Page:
The hiking book: Hiking the San Francisco Bay Area
The distance:
4.5 miles
The CityGirls rating:
4

We finally ventured over into the East Bay for a hike just east of the Piedmont neighborhood of Oakland in Redwood Regional Park. This was a down-and-then-up hike where we started on a ridge, hiked down into a canyon, then back up to the top of the ridge.

The park didn’t have all that many redwoods; they were clearcut in the mid-19th century. Only one old-growth redwood remains in the Oakland Hills. We did see stands of second generation redwoods in the bottom of the canyon. The second-generation trees grow from the roots of the old ones, so today we see circles of redwoods.

View of Mt. Diablo

While there weren’t too many redwoods on our hike, there was an abundance of puppums. (For those unfamiliar with the CityGirls’ lexicon, the term puppum refers to any dog, but particularly the cute ones.)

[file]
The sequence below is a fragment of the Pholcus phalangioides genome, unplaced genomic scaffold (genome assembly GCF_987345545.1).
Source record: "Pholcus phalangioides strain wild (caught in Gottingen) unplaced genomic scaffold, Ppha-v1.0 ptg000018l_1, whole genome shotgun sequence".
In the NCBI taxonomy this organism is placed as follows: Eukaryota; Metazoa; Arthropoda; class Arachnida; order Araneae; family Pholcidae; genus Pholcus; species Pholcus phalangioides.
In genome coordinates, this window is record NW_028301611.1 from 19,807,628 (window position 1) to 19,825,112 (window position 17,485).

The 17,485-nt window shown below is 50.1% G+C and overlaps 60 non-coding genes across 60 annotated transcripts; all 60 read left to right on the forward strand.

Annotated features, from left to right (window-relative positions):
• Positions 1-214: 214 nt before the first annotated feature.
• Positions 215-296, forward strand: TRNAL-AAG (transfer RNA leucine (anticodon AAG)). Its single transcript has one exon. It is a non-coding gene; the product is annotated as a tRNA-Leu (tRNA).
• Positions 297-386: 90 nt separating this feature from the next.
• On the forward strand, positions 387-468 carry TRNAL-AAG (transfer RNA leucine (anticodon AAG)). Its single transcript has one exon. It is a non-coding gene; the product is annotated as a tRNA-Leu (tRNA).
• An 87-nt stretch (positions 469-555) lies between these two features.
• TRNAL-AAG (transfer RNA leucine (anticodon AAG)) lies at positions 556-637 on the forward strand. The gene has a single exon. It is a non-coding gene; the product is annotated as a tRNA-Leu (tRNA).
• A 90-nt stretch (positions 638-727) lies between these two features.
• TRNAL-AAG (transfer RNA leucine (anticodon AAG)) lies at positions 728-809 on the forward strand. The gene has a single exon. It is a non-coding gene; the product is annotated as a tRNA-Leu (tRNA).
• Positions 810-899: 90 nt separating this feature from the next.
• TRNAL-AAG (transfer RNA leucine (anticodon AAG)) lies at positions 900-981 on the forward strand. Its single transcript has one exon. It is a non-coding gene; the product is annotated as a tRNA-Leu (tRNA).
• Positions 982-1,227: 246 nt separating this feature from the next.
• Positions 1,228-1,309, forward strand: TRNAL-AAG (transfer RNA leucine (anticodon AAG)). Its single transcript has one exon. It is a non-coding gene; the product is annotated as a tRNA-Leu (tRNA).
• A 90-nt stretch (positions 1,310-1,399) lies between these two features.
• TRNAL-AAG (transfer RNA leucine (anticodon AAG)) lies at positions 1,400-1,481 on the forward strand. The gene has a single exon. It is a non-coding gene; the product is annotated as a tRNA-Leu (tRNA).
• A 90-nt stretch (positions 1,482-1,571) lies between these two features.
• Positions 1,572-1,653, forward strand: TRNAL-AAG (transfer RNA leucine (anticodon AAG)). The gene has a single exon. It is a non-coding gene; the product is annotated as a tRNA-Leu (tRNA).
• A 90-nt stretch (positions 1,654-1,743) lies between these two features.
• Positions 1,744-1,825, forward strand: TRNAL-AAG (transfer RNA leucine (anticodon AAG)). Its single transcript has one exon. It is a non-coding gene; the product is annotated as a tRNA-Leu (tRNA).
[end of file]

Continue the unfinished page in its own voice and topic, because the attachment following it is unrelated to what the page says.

The hiking book made sure to point out that this park is popular with dog owners because of its off-leash trails, and sure enough, there were puppums galore cavorting on the ridge trails at the top of the canyon.

The topography of the park, and the quality of its trails, were defined by erosion. The stream at the bottom of the canyon has sunk at least a couple feet below the level of the ground around it. And the erosion along the trail is pretty severe.

The roots above belong to a tree just above the trail as it winds it way back up to the ridge. Erosion was rampant on the trail as well, with runoff channels and degraded patches all over the place.

We decided that the trail up from the bottom of the canyon, called the Tres Sendas trail (meaning three paths), really needed to be renamed the Three Mucky-Muck Pits trail. Or maybe the Three Ridiculous Hills Trail. We spent half the time trying to find the driest route through massive mud puddles and the other half huffing and puffing straight up the hillside. Haven’t these people heard of switchbacks?

We did see some lovely violets down near the bottom of the canyon, though.

In all, it was a pretty hike but the trails were in pretty bad shape. Next time we’ll have to stick to the ridges and not venture down into the lands of muck.

HIKE NOTES
Best season to hike: November or early February. Sometime when it’s cool and dry
Solitude: On the ridge trails, 2. Down in the canyon, 7.